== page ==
Bond issue for St. Ignatius Schools allows for updates

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Facility improvements and construction will be underway in the next year on the St. Ignatius Schools.

Voters passed a 20-year, K-12 bond in the midterm election on Nov. 6, with a 741-629 vote.

Ballots were canvassed by county officials Monday, Nov. 19.

The estimated impact of a home valued at $100,000 with a $1,350 taxable value is $190.48 annually, with a home valued at $200,000 with a taxable value at $2,700 could be impacted $380.96 a year.

St. Ignatius School District Superintendent Jason Sargent said that the bond, which will generate $5.6 million, will go toward the construction of a career technical center to include a metal shop, a wood shop, family consumer science area and auto area.

One of the bigger portions of the improvements will be to the high school gymnasium.

To the north end of the gym will be the technical center, while at the south will be a new, smaller gym complete with two new locker rooms and two Americans with Disabilities Act (ADA)-compliant bathrooms.

The new gym, Sargent said, will allow for more opportunities where St. Ignatius students “won’t have to be up at 5 a.m.” or stay late for practice, making a “huge relief” for parents.

“We hope to break ground as soon as possible,” Sargent said Tuesday, Nov. 20 during a phone call.

He is hopeful that the projects will begin after the spring thaw in 2019, and a construction timeline is “being worked out” by officials.

Third time has proven to be a charm in terms of the district turning to voters for help.

In addition to the bond, an Inter-cap loan for $1.2 million will take care of maintenance around the schools, Sargent said.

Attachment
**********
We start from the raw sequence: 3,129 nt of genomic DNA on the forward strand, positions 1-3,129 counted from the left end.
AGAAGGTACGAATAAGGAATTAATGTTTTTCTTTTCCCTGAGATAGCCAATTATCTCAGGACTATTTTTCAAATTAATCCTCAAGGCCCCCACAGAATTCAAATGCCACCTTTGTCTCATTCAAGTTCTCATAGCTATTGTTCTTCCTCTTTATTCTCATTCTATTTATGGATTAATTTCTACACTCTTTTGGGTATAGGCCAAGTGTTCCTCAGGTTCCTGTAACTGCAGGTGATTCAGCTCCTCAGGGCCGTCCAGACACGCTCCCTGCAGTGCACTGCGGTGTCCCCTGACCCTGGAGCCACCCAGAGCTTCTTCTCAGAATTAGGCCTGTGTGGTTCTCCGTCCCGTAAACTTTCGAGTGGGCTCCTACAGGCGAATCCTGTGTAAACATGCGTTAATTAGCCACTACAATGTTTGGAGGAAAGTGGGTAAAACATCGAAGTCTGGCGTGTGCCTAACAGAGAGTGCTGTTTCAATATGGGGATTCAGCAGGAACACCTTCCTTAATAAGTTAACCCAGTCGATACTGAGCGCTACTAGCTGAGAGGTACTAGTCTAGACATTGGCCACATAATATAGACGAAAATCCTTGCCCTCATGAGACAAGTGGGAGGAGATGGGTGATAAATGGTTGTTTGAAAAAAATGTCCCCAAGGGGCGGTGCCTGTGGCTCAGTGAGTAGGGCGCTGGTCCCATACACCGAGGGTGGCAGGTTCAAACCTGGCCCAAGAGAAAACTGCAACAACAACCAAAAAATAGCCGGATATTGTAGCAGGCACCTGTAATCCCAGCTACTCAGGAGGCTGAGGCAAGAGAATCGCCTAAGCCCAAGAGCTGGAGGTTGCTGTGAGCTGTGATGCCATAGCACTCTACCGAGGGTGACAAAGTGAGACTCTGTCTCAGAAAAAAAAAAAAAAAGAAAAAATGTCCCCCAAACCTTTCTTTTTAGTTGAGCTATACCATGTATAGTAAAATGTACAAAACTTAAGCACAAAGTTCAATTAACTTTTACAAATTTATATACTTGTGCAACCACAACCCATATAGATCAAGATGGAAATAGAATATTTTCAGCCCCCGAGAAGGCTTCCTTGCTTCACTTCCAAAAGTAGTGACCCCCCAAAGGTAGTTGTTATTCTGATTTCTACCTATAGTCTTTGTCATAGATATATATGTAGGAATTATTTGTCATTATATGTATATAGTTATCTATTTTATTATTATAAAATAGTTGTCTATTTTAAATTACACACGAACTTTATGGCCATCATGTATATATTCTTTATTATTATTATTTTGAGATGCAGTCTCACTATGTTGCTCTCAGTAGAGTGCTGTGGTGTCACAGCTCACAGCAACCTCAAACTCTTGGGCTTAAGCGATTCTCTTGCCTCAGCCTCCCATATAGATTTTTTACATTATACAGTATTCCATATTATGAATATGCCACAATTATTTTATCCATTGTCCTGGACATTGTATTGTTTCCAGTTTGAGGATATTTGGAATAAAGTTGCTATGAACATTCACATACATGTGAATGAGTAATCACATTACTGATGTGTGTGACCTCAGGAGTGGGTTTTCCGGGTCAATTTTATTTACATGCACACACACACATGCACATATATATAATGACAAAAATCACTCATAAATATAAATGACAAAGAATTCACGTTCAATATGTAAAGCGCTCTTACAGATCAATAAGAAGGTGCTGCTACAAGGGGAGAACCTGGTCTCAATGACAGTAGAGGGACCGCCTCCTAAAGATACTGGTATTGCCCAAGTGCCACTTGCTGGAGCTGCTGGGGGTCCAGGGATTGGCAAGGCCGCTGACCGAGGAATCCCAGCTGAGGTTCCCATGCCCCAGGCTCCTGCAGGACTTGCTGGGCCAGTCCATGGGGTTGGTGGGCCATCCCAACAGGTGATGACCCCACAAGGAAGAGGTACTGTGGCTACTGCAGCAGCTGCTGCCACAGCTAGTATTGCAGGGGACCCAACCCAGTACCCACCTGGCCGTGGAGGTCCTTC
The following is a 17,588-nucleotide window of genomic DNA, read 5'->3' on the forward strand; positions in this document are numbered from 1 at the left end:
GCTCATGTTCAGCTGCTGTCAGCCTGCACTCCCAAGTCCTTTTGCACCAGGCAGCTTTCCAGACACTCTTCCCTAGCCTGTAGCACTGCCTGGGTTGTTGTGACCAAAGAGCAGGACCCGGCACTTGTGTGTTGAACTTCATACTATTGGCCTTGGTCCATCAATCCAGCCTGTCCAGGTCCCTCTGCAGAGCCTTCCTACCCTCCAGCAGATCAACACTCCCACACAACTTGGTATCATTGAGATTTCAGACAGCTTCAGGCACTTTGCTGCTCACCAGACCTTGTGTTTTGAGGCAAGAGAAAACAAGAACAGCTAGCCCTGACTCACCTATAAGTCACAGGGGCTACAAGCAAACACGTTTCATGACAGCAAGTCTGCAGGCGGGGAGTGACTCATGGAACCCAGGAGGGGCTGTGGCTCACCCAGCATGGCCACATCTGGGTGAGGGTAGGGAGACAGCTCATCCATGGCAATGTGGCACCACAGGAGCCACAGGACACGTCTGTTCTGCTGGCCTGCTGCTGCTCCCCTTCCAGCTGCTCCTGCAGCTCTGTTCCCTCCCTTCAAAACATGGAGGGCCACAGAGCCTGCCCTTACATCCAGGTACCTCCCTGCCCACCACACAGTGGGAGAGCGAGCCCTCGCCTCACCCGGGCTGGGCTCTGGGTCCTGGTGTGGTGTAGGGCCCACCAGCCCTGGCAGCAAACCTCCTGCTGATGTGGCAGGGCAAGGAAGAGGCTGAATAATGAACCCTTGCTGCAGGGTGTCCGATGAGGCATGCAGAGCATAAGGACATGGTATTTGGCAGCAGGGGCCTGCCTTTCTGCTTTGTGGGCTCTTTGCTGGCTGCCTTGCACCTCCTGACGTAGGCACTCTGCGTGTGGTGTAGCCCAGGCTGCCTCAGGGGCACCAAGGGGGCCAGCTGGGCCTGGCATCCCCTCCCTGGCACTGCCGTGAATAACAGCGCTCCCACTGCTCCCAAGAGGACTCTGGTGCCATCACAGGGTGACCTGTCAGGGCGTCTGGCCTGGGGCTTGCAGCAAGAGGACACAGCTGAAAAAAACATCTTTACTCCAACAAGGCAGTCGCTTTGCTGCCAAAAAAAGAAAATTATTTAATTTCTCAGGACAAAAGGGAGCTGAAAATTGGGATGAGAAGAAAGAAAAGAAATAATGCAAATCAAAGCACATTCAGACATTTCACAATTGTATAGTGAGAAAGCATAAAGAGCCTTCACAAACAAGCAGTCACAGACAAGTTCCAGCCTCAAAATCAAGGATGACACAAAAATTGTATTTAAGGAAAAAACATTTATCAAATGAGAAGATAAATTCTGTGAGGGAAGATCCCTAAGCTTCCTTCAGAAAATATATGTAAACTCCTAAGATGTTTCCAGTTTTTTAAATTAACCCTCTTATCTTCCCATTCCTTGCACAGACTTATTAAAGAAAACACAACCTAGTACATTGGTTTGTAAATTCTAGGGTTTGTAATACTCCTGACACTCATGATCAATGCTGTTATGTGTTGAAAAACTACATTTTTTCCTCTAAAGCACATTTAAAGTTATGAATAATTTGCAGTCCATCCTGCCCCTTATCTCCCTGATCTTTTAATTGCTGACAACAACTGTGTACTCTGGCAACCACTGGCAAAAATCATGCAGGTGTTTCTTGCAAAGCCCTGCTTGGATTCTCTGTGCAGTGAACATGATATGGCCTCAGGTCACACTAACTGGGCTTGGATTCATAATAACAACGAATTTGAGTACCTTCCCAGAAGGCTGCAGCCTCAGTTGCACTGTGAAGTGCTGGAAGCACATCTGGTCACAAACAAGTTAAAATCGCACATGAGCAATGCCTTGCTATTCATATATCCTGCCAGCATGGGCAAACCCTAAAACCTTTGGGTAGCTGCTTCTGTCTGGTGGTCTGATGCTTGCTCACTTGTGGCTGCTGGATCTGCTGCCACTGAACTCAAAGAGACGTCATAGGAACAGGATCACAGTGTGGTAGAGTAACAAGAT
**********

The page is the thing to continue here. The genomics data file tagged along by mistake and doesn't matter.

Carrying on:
Projects include fixing the St. Ignatius Elementary School roof, elementary fixtures, fixing the high school’s gym ceiling, as well as other improvements on a long list that the loan would help, Sargent said.

Going forward, community input will be taken by district officials, Sargent said.

The first student committee meeting will be held during school at noon on Wednesday, Nov. 28 and then the first community planning/input committee will be held at 6 p.m. on Thursday, Nov. 29.

For updates on the construction and project timelines, visit

NO CHANGES or issues were reported as a result of county officials canvassing votes from the Nov. 6 midterm election.

On Monday, Nov. 19, County Commissioners Dave Stipe and Bill Barron and District Court Clerk Lyn Fricker certified the votes.

Usually, the county commissioners carry out the canvassing process, but Commissioner Chairman Gale Decker was on the ballot for reelection, so he was unable to be part of the canvassing, Stipe explained.

“(State officials) give us these abstracts, and it shows how many people voted in a precint,” Stipe said.

He explained by example that ballots that are reiewed by the three-person committee are the ones that were “thrown out” for various reasons, including absentee ballots that were turned into wrong districts or voters that filled in two options when only one was needed for a race.

About 72 percent of the county’s 19,286 registered voters cast their ballots during the election.

STIPE ALSO explained that write-ins are counted as a whole, but the results are not specifically tallied.

“Unless you’re filed as a write-in candidate, it wouldn’t matter if everyone in a precint voted for (that person,” a person cannot win an election.

For example, incumbent Lake County Sheriff Don Bell was reelected in May after being challenged by David Coffman.

Although Bell was reelected, voters still submitted write-in candidates, with just more than 500 names being counted.

Practice use to be that every write-in, regardless if they were filed or not, was tallied, but Stipe said that mandates have changed.

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